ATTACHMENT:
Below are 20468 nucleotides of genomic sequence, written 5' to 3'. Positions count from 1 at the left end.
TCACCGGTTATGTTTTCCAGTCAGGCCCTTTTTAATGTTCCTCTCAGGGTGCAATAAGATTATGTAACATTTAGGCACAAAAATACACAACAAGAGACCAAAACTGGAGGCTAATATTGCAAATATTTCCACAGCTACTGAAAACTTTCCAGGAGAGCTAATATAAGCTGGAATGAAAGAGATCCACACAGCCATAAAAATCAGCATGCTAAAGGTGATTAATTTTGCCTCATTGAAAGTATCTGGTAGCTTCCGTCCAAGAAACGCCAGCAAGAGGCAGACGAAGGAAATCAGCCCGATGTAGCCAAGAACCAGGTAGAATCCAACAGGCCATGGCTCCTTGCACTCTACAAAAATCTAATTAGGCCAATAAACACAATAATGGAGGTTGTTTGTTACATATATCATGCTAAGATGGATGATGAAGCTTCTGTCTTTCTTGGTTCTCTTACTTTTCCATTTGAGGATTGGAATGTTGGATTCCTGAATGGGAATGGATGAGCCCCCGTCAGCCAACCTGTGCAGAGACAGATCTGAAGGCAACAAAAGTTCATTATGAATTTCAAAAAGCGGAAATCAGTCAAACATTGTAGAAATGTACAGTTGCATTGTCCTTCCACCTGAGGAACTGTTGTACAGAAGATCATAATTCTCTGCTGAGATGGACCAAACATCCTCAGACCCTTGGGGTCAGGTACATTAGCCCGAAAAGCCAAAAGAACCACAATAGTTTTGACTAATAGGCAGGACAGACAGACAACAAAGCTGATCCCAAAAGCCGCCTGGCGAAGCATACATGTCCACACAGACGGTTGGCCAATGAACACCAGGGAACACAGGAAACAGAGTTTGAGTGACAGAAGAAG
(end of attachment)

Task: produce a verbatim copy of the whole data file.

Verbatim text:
Below are 20468 nucleotides of genomic sequence, written 5' to 3'. Positions count from 1 at the left end.
TCACCGGTTATGTTTTCCAGTCAGGCCCTTTTTAATGTTCCTCTCAGGGTGCAATAAGATTATGTAACATTTAGGCACAAAAATACACAACAAGAGACCAAAACTGGAGGCTAATATTGCAAATATTTCCACAGCTACTGAAAACTTTCCAGGAGAGCTAATATAAGCTGGAATGAAAGAGATCCACACAGCCATAAAAATCAGCATGCTAAAGGTGATTAATTTTGCCTCATTGAAAGTATCTGGTAGCTTCCGTCCAAGAAACGCCAGCAAGAGGCAGACGAAGGAAATCAGCCCGATGTAGCCAAGAACCAGGTAGAATCCAACAGGCCATGGCTCCTTGCACTCTACAAAAATCTAATTAGGCCAATAAACACAATAATGGAGGTTGTTTGTTACATATATCATGCTAAGATGGATGATGAAGCTTCTGTCTTTCTTGGTTCTCTTACTTTTCCATTTGAGGATTGGAATGTTGGATTCCTGAATGGGAATGGATGAGCCCCCGTCAGCCAACCTGTGCAGAGACAGATCTGAAGGCAACAAAAGTTCATTATGAATTTCAAAAAGCGGAAATCAGTCAAACATTGTAGAAATGTACAGTTGCATTGTCCTTCCACCTGAGGAACTGTTGTACAGAAGATCATAATTCTCTGCTGAGATGGACCAAACATCCTCAGACCCTTGGGGTCAGGTACATTAGCCCGAAAAGCCAAAAGAACCACAATAGTTTTGACTAATAGGCAGGACAGACAGACAACAAAGCTGATCCCAAAAGCCGCCTGGCGAAGCATACATGTCCACACAGACGGTTGGCCAATGAACACCAGGGAACACAGGAAACAGAGTTTGAGTGACAGAAGAAG